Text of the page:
What is a ghostwriter?
A ghostwriter is a writer paid to produce a text without their name being credited on the final work. In some cases a ghostwriter may only be hired for part of a project and in some cases they may be responsible for the entire final text. This can be of any genre including non-fiction, blog content and fiction.
How do I become a ghostwriter?
The first thing you will need to do is make sure you are allowed to work freelance. Find out more about becoming self-employed in the UK here. You should also consider honing your skill as a writer before you start charging clients for your services. Attend creative writing workshops, take evening classes on writing and study texts from other writers. You need to think of your writing skill as a tool that needs constantly sharpening and improving; you cannot expect a client to pay for your expertise if you haven’t put the time into learning the craft.
After you’ve done that, you can get to work advertising your services. If you are still new to the industry, make sure you price yourself appropriately; be aware of your value and the fact that you are going to improve as you go along.
10 pieces of advice for new ghostwriters
- Be aware of genre. There is more to being a good ghostwriter than just being a good writer (although that is important, of course). A skilled ghostwriter also needs to be able to anticipate the needs of the genre you are writing in and adapt accordingly. In some instances, this may actually mean turning down a project that doesn’t suit you. Don’t be afraid to tell a client that you are better suited to writing fiction if that is your preferred genre. Whilst it may seem daunting to narrow your range of available jobs, the more you specialise, the better quality you will produce which means you will receive better reviews, bringing in new or higher paying projects.
- Offer a range of prices. There is no one-size-fits-all when it comes to charging for creative content. Try to have a few different price points so that you can charge your clients correctly. For example, if you are writing a short story for a client, the work and research that goes into it may be disproportionate to your rate per 1000 words. Don’t be afraid to charge per hour for these types of high-research jobs or charge a higher rate for them.
- Don’t over-commit. This is a common faux pas with all new freelancers, but especially those who produce creative content like writing because it can be hard to measure the time and effort required for a creative project before you’ve gained experience. My advice for this is to stick to shorter projects to begin with (such as blog posts and short stories) until you’ve gotten used to your writing process.
- Allot time for advertising. You may be juggling a couple of small projects, feeling like you can take on more, but have you thought about the time it takes to interact with clients, advertise online and provide quotes? Make sure you set aside time to create quality adverts and bids on site like Freelancer instead of copying and pasting the same advert and hoping for a response. Bringing in new clients is just as important as satisfying current ones.
- Find a support network of other writers and ghostwriters. Freelancing can be a lonely way of working, especially if you are a social person or used to an office environment. Find a Facebook group, Instagram community or Twitter hashtag to interact with so that you can find people doing the same jobs as you. This will also help you to find an appropriate price range for your work and be aware of some of the pitfalls other writers have come across.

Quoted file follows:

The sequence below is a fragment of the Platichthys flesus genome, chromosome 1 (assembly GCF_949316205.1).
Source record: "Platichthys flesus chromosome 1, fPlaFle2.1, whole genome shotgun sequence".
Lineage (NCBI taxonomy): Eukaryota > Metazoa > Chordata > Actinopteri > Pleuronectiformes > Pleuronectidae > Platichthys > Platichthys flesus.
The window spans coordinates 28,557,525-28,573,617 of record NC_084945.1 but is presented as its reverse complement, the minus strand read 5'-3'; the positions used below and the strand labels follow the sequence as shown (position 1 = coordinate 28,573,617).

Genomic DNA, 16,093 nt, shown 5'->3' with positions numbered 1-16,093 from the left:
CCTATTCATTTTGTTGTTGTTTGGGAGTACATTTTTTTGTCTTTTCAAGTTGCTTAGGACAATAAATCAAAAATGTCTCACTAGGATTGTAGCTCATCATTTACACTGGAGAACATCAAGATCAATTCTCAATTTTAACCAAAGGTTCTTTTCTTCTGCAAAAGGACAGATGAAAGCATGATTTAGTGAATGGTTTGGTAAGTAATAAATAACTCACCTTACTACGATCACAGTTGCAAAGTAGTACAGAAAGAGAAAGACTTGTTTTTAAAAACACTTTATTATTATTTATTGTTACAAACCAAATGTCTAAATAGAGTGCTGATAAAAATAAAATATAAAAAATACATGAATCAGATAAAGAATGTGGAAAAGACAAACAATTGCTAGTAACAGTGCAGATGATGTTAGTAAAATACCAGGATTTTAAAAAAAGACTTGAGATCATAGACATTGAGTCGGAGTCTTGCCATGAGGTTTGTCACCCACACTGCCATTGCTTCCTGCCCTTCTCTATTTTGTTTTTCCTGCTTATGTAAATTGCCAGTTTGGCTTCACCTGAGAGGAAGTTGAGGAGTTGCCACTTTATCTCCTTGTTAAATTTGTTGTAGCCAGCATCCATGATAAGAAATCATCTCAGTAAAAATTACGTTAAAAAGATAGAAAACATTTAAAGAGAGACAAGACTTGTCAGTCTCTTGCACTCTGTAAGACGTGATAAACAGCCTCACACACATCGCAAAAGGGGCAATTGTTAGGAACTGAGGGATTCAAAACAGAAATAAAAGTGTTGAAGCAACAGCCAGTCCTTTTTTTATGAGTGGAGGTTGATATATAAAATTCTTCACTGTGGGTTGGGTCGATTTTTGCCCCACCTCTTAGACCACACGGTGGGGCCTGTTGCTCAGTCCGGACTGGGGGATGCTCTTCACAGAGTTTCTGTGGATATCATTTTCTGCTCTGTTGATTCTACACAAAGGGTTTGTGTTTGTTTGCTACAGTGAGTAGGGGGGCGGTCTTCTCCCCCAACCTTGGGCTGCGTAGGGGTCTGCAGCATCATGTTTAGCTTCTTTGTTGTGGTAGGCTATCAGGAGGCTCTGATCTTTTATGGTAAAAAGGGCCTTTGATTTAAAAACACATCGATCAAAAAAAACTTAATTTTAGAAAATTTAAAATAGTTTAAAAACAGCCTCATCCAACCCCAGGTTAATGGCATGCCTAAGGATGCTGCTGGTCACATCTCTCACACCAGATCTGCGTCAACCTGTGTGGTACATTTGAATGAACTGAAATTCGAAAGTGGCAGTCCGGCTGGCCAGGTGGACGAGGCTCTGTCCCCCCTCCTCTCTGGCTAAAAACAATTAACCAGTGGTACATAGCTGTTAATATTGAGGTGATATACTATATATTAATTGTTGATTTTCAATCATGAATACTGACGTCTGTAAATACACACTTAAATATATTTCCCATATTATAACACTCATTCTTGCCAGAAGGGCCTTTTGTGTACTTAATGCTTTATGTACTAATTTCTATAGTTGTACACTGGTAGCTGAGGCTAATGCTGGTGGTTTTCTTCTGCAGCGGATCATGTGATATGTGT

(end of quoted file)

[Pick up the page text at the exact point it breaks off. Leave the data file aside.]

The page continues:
- Write at the time you are most productive. If you are an early bird, make yourself get up at 6 am and write, but if, like me, you are a night owl and find it easier to write from the afternoon to evening, capitalise on that time. Writing is a creative process and when you’re on a deadline you need to avoid writer’s block wherever possible. If you know that you can put higher quality words onto the page at 5pm than at 9am, embrace that. Just make sure you are keeping yourself healthy, exercising and getting enough sleep. Your mind is your tool and you need to keep it sharp.
- Plan ahead to edit your work. Whilst lots of employers will use their own editors after you’ve delivered the project, you should aim to hand over a clean copy to the client. This means it should be free of typos, spelling mistakes and basic grammatical errors. If you aren’t good at proofreading your own work, hire the services of a proofreader to give it the once over. You can’t expect to charge a decent rate if you’re sending over messy content, however good the plotting and characters are.
- Have a portfolio of short samples for each of the genres you are going to offer. The best way to do this is to publish it to a blog or website so that you can send clients the links.
- Offer a free custom sample to your client. Your client needs to know what they are getting before they hire you. Whilst I don’t advise doing entire projects for free (even for the promise of reviews – don’t fall into that trap!), providing half a page of sample writing based on your client’s brief before you start the job will instil confidence and make sure the service you are providing is what they want.
- Plan your stories thoroughly and share your plans with your clients. It can be tempting to free-write, but you need to have step by step chapter plans, character descriptions, and setting ideas mapped out before you start writing. Spend time researching your setting. Create multi-faceted characters (read more about how to do that here). If something changes along the way, that’s okay, but make sure you are updating the client to give them the best service.
As with all freelance professions, communication is key. Ghostwriting can be lucrative, fulfilling and skill-building work if you do it correctly.
Good luck and enjoy your work!